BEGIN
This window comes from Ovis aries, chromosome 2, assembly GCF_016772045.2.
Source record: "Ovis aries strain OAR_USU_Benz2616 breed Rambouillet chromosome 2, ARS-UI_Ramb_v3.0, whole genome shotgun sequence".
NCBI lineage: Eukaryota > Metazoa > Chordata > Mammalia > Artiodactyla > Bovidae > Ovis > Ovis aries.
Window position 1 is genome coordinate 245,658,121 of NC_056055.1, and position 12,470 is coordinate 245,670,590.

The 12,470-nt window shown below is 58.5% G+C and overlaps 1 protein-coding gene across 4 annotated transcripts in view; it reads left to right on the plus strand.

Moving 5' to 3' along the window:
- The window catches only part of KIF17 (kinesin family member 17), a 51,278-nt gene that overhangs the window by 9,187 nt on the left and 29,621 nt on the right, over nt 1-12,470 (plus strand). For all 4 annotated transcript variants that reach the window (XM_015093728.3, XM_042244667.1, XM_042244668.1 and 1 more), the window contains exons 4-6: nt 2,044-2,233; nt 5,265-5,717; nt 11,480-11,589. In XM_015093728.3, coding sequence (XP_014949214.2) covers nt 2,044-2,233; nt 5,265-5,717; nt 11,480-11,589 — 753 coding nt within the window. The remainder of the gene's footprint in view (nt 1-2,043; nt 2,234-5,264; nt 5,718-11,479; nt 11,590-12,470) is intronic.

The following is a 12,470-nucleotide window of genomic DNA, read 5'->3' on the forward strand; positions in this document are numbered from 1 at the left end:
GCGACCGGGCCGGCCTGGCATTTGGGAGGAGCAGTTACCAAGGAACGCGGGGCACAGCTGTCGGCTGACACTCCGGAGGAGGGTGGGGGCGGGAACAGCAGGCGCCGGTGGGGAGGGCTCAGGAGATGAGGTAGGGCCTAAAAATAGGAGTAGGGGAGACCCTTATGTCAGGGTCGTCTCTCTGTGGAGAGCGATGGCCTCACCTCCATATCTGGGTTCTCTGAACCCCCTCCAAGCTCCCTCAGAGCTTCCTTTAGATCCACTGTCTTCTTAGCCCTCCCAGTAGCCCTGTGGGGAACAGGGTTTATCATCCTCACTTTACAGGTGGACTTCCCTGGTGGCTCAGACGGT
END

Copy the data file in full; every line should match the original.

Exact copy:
This window comes from Ovis aries, chromosome 2, assembly GCF_016772045.2.
Source record: "Ovis aries strain OAR_USU_Benz2616 breed Rambouillet chromosome 2, ARS-UI_Ramb_v3.0, whole genome shotgun sequence".
NCBI lineage: Eukaryota > Metazoa > Chordata > Mammalia > Artiodactyla > Bovidae > Ovis > Ovis aries.
Window position 1 is genome coordinate 245,658,121 of NC_056055.1, and position 12,470 is coordinate 245,670,590.

The 12,470-nt window shown below is 58.5% G+C and overlaps 1 protein-coding gene across 4 annotated transcripts in view; it reads left to right on the plus strand.

Moving 5' to 3' along the window:
- The window catches only part of KIF17 (kinesin family member 17), a 51,278-nt gene that overhangs the window by 9,187 nt on the left and 29,621 nt on the right, over nt 1-12,470 (plus strand). For all 4 annotated transcript variants that reach the window (XM_015093728.3, XM_042244667.1, XM_042244668.1 and 1 more), the window contains exons 4-6: nt 2,044-2,233; nt 5,265-5,717; nt 11,480-11,589. In XM_015093728.3, coding sequence (XP_014949214.2) covers nt 2,044-2,233; nt 5,265-5,717; nt 11,480-11,589 — 753 coding nt within the window. The remainder of the gene's footprint in view (nt 1-2,043; nt 2,234-5,264; nt 5,718-11,479; nt 11,590-12,470) is intronic.

The following is a 12,470-nucleotide window of genomic DNA, read 5'->3' on the forward strand; positions in this document are numbered from 1 at the left end:
GCGACCGGGCCGGCCTGGCATTTGGGAGGAGCAGTTACCAAGGAACGCGGGGCACAGCTGTCGGCTGACACTCCGGAGGAGGGTGGGGGCGGGAACAGCAGGCGCCGGTGGGGAGGGCTCAGGAGATGAGGTAGGGCCTAAAAATAGGAGTAGGGGAGACCCTTATGTCAGGGTCGTCTCTCTGTGGAGAGCGATGGCCTCACCTCCATATCTGGGTTCTCTGAACCCCCTCCAAGCTCCCTCAGAGCTTCCTTTAGATCCACTGTCTTCTTAGCCCTCCCAGTAGCCCTGTGGGGAACAGGGTTTATCATCCTCACTTTACAGGTGGACTTCCCTGGTGGCTCAGACGGT